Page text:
Optical Coherence Tomography Measurement of Peripapillary Retinal Nerve Fiber Layer Thickness in Patients with Unilateral Amblyopic Eyes

*Hussein Ali Alhamami
Department Of Ophthalmology, Medical College, University Of Kufa, Iraq

*Corresponding Author:
Hussein Ali Alhamami
Department Of Ophthalmology, Medical College, University Of Kufa, Iraq
Email:hussein.alhammami@uokufa.edu.iq

Published on: 2020-04-13

Abstract

Background: Amblyopia is unilateral or less commonly bilateral reduction of best corrected visual acuity that cannot be attributed directly to the effect of any structural abnormality of the eye or posterior visual pathway. Amblyopia caused by abnormal visual experience early in life resulting from one of the following: Strabismus, anisometropia or high bilateral refractive error or stimulus deprivation.it is responsible for more unilateral reduced vision of childhood onset than all other causes combined. It affects 2-6% of general population.
Aim of Study: To compare RNFL thickness between normal and amblyopic eyes by OCT technique to define any structural abnormality in amblyopic eye.
Materials and Method: A case control hospital-based study was performed at Al-Sadder Medical city, Al-Najaf city. A total of 30 patients (14 female with 16 male) in (11-40) years old, range 29 years, who were diagnosed with unilateral amblyopia, 10 of them with strabismic amblyopia and the others 20 patient with anisometropic amblyopia were included in this study for a period started on January, till September 2014.
Full ophthalmologic examination was performed for both eyes for all patients,as the fellow eye taken as a control group, examination include: visual acuity and best corrected visual acuity (measured with snellen chart adjusted at 6 m), refraction ; slit lamp bio microscopy, intraocular pressure measurement using Air-buff tonometer (Topcon®), extraocular movement, dilated fundoscopic nation and oct examination for peripapillary retinal nerve fiber layer thickness.
Results: The study included 30 patient with unilateral amblyopic eyes (14 female and 16 male) 20 of them with anisometropic amblyopia and 10 with strabismic amblyopia. Mean age for patients with anisometropia was (24.8 years ± 9.7) with range of 29 years, Maximum 40 years and Minimum 11 years.
Mean age for patients with squint was (19.1 years ± 8.9) with range of 29 years, Maximum 39 years and Minimum 10 years. In our study we found that the superior and inferior peripapillary RNFL thickness in anisometropic amblyopic eyes are significantly thinner than the other normal eyes. While in strabismic amblyopia the inferior peripapillary RNFL thickness is significantly thinner than the other normal eyes.
Conclusion: Our results suggest that amblyopia seems to have a significant effect on the peripapillary RNFL thickness, in strabismic and anisometropic amblyopia.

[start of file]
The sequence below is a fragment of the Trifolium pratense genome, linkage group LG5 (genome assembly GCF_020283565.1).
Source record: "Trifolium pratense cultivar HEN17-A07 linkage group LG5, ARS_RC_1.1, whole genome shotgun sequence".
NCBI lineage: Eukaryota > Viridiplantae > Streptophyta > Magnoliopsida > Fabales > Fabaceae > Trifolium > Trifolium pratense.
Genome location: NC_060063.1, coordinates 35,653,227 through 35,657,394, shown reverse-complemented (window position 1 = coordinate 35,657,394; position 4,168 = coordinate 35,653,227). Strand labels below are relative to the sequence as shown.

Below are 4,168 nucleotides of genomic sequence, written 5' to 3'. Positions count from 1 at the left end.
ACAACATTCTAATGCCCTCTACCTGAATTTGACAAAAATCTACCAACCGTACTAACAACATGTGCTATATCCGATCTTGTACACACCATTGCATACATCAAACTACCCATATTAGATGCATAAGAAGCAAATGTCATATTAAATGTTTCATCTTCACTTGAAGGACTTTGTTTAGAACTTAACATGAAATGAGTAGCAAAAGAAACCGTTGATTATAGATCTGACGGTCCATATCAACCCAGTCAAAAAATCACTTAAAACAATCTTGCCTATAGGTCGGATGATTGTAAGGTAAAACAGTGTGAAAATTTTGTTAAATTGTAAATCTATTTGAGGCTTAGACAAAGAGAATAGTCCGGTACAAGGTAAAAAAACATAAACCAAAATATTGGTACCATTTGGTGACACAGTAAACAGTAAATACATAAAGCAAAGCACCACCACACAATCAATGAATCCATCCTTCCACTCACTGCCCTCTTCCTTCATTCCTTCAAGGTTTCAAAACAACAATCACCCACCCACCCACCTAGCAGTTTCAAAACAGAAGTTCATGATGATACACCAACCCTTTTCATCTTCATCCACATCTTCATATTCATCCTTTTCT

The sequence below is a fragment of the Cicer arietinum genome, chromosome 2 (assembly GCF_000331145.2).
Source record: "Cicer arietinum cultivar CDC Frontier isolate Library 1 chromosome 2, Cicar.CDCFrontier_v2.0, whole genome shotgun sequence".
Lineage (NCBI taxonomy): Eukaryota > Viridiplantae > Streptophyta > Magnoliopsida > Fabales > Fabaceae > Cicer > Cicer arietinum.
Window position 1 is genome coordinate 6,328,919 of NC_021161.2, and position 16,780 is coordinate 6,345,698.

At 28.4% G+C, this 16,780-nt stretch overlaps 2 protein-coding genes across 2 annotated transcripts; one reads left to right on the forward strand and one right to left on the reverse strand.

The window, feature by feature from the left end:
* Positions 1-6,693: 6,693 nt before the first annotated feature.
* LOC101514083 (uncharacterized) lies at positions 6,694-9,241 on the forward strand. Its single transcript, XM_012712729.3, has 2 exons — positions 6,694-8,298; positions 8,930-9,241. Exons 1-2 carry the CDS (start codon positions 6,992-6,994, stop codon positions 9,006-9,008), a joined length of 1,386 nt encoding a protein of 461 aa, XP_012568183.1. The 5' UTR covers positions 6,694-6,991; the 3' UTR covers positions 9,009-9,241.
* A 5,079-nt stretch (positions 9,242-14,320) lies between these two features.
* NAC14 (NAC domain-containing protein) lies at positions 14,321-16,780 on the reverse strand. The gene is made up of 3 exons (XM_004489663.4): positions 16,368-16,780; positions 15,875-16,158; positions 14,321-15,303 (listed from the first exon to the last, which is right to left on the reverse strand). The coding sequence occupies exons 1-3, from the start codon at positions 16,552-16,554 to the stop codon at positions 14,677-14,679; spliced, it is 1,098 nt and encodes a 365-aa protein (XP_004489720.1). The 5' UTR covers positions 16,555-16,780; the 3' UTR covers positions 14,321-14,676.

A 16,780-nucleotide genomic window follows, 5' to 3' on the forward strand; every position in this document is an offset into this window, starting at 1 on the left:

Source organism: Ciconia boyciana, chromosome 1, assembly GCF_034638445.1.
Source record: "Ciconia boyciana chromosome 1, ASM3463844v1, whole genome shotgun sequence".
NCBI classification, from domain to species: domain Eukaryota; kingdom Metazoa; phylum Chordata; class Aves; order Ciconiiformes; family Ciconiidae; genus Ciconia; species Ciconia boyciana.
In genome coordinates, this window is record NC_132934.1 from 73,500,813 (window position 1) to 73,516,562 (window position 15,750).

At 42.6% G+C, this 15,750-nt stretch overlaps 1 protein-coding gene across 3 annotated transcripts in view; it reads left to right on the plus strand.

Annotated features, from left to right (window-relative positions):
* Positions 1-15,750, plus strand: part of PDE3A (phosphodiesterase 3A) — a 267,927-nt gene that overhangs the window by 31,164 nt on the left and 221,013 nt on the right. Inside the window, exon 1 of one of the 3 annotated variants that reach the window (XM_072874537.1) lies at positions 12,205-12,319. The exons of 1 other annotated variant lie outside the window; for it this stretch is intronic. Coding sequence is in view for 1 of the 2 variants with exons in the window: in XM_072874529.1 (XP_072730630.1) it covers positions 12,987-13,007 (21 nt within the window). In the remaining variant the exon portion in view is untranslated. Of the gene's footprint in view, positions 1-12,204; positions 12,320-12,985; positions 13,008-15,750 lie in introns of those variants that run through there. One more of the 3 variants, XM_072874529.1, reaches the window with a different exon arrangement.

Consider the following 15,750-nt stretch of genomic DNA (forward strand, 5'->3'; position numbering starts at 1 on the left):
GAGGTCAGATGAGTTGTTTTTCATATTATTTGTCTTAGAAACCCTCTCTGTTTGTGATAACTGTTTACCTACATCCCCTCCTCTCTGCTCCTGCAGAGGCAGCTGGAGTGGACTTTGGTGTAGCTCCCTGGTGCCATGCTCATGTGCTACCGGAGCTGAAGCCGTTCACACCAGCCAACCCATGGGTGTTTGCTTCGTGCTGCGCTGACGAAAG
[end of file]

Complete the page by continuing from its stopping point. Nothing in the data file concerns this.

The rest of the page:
Keywords

Optical Coherence Tomography; Peripapillary Retinal Nerve Fiber; Unilateral Amblyopic Eyes; Amblyopia

Introduction

Amblyopia is unilateral or less commonly bilateral reduction of best corrected visual acuity that cannot be attributed directly to the effect of any structural abnormality of the eye or posterior visual pathway [1].
Amblyopia caused by abnormal visual experience early in life resulting from one of the following: strabismus, anisometropia or high bilateral refractive error or stimulus deprivation [2,3]. It is responsible for more unilateral reduced vision of childhood onset than all other causes combined [4]. It affect 2-6% of general population [5,6].
Amblyopia is diagnosed In the absence of an organic lesion, (till now there is no structural changes in the amblyopic eye can be found to be helpful for diagnosis), a difference in best corrected visual acuity of two Snellen lines or more (or >1 log unit) is indicative of amblyopia. Visual acuity in amblyopia is usually better when reading single letters than letters in a row. This ‘crowding’ phenomenon occurs to a certain extent in normal individuals but is more marked in amblyopes and must be taken into account when testing preverbal children [7].
The neural sites that are influenced by visual deprivation are still under investigation. Nevertheless, it has been reported by several studies on humans and animals that, during the neonatal period, visual deprivation has an effect on the growth of cells in the lateral geniculate body that receives input from the amblyopic eye and a shift in the dominance pattern in the visual cortex [8,9]. Amblyopia occurs during the period when the neuronal network between the retina and the cerebral cortex is developing and maturing. Thus this condition is frequently developed during the first 2-3 years of the postnatal period; however, it may be developed up to the age of 8–9 years. Amblyopia is curable if treated early [10].
During fetal development, there is a rapid decline in cell density in the retinal ganglion cell layer toward the end of gestation. In humans, the total population of cells in the ganglion cell layer is highest (2.2-2.5 million cells) between approximately weeks 18 and 30 of gestation [11]. After this, the cell population declines rapidly to (1.5-1.7 million cells). The number of axons in the human optic nerve also decreases during gestation. At 16-17 weeks of gestation; the estimated number of axons was 3.7 million. The number of axons in the human adult optic nerve is 1.1 million. If amblyopia affects the process of postnatal reduction of ganglion cells; RNFL thickness may be affected more than that in the normal eye [12].
Several techniques to evaluate the RNFLT, such as red-free ophthalmoscopy, scanning laser polarimetry (SLP) and optical coherence tomography (OCT) have been described [10]. OCT is a noninvasive, noncontact technique that measures RNFLT [13]. The RNFLT measured by OCT corresponds to the RNFLT measured histologically [14]. Because OCT is based on near-infrared interferometry, the thickness measurement is not affected by refractive status or axial length of the eye, or by light changes in nuclear sclerotic cataract density [15].

Aim of Study

To compare RNFL thickness between normal and amblyopic eyes by OCT technique looking for any structural abnormality in the amblyopic eye.